How do you reward?

The cover of Punished by RewardsSeveral years ago, I read a fascinating book called Punished by Rewards: the trouble with gold st★rs, incentive plan$, A’s, Praise, and Other Bribes by Alfie Kohn.

The basic premise is that, as the back-of-the-book blurb summarizes, “people actually do inferior work when they are enticed with money, grades, or other incentives. The more we use artificial inducements to motivate people, the more they lose interest in what we’re bribing them to do.”

That word – “bribing” – is telling, isn’t it?

And we know from studies by Gallup and other researchers that money (salary, bonuses, commissions, and so forth) is not the primary driver behind employee engagement and job satisfaction.

So how do we reward?

The challenges of incentives, engagement, and motivation are far from straightforward. In fact, Kohn suggests that we cannot “motivate” someone to do something; instead, “All we can do is set up certain conditions that maximize the probability of their developing an interest in what they are doing and remove the condidtions that function as constraints.”

That’s a mouthful. What I understand from it, on a very basic level, is that we need to follow a few simple steps.

Understand your people

It should be no surprise to you that people are different, which means how they prefer to be appreciated varies from individual to individual.

At the very broadest level, an extrovert typically loves public recognition, whereas an introvert typically prefers more privacy. Please note the word “typically”; this is not true of all extroverts and all introverts… which is why I say, Understand your people!

If you’ve read some of my articles on Professional Empathy, especially the three listed below, you’ll have a good sense of what I’m recommending. (Each opens in a separate tab, so you won’t lose your place here. The second – the three levels of empathy – is one of my most-read articles.)

What IS empathy, anyway?
The three levels of empathy
A simple, fun empathy experiment

“Fair” is not “equivalent”

If you’ve taken the time to think about the differences between your team members, you’ll quickly come to realize that equivalency is a trap.

Fair means treating people according to the good old Platinum Rule: how they want to be treated. Not how their cubicle neighbor wants to be treated (that’s the equivalency trap), and not how you want to be treated (a variation on the equivalency trap). How they want to be treated – each individual – that’s what fair means.

(Here’s another relevant article: Is that fair?)

Reward appropriately

That, of course, is the punch line.

And there’s a LOT that goes into that simple statement: reward appropriately.

I’ll break it down into a few ideas for you, but remember: the first step is always to understand your people. And understanding your people means knowing them well enough to have a sense of who they are and what they enjoy.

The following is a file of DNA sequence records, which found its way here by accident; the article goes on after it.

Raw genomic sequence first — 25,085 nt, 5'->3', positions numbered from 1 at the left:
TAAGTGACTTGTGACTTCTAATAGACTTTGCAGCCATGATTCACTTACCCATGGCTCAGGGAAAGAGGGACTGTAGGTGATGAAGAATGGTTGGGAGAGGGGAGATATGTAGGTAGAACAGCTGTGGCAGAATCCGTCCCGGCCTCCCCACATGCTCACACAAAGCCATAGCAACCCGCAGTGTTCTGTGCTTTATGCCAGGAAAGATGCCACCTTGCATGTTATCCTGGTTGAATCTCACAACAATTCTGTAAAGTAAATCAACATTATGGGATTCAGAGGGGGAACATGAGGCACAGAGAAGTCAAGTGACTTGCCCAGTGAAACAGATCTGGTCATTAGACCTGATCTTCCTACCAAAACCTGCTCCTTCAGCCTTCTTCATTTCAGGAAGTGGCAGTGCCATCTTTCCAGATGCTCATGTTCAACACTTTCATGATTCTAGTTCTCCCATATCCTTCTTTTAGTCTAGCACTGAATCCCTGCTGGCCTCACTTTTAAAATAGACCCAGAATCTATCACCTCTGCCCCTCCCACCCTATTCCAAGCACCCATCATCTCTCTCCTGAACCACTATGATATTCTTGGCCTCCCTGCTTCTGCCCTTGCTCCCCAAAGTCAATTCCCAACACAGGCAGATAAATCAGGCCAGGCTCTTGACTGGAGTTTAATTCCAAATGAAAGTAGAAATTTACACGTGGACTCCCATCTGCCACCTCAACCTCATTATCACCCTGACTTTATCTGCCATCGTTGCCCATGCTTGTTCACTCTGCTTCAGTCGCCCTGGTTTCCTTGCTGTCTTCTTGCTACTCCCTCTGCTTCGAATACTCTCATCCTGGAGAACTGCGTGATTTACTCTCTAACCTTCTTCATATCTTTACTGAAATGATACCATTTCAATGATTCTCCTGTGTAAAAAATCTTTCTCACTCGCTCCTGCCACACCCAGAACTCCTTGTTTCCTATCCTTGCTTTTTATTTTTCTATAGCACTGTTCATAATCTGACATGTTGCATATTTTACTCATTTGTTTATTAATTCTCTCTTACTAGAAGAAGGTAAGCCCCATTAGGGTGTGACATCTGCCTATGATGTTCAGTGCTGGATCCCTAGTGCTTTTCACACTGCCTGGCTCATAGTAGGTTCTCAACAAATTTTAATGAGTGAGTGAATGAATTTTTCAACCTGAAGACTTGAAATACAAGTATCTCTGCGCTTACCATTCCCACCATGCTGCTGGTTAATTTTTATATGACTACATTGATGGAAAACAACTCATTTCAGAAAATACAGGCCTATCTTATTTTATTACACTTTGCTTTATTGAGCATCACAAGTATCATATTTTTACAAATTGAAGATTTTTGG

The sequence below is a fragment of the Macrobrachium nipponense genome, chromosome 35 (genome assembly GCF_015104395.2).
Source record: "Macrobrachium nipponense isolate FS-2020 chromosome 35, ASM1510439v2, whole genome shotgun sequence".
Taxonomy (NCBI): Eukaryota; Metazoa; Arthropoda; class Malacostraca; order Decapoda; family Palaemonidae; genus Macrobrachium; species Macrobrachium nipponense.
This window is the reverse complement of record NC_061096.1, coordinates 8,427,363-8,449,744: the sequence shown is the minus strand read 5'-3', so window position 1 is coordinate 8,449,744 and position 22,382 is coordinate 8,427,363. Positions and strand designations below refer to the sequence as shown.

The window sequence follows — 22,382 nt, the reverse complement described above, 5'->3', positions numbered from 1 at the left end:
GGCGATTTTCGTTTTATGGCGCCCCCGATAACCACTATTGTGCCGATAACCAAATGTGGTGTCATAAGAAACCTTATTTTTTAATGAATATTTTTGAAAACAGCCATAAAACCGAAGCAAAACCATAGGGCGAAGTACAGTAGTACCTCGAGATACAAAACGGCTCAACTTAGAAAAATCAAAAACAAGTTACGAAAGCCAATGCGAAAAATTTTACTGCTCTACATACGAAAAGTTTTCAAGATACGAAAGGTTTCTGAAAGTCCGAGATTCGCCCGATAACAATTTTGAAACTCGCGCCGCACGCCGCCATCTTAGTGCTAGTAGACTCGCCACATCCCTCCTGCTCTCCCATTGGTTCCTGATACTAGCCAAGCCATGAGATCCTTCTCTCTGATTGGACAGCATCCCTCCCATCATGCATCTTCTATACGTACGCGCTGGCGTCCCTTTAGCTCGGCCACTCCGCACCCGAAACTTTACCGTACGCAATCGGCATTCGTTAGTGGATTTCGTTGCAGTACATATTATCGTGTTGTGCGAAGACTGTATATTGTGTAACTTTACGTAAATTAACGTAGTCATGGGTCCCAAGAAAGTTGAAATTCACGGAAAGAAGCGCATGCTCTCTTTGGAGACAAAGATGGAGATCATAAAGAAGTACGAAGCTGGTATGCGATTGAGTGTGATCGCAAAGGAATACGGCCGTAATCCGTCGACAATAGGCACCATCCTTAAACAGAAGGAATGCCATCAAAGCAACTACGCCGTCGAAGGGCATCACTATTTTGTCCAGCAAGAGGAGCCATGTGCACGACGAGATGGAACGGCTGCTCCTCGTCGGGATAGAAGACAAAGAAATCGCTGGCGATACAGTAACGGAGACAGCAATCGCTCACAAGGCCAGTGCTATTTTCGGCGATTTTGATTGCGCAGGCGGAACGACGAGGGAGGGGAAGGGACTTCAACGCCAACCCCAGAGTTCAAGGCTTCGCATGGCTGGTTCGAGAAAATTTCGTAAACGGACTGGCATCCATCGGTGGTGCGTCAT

A few ideas

It starts by knowing what you’re rewarding them for. Is it a big achievement? Go for one of the ideas below. Something smaller, but something they did especially well? Check out this article: Why thank you isn’t enough.

These ideas are just to get your idea-generator going. And remember, in some cases a bonus, raise, or promotion (with raise) is absolutely appropriate. I’m leaving out the financial rewards here because your organization undoubtedly already has a well-established process for them. It’s the non-financial aspect of reward and recognition that we’re exploring here.

Speaking as a knitter myself, if I had a knitter or crocheter on my team, I would absolutely get them a gift certificate for a good local yarn shop or online outlet.

Pay attention to what they talk about (understand your people!). Lots of family time and kids’ activities? According to the season, there could be any number of fun events to offer. They love gourmet cooking? Try specialty stores such as Penzey’s Spices or a local gourmet outlet.

Are they ambitious and career-oriented? Perhaps you can introduce them to a valuable connection or mentor. (Be careful about offering to mentor an employee yourself; that can lead to perceptions – and even accusations – of favoritism.)

You get the idea, right? Paying attention to what someone enjoys makes the reward personal and meaningful, and therefore special.

Yes, it takes work

It takes work. It’s an effort to understand each of your people at that level. But you can systematize it easily enough – for instance, take a few notes when you hear someone talking about what they enjoy.

And I can promise you that the rewards of having a high-performing, productive, engaged team that consistently exceeds expectations is well worth the effort.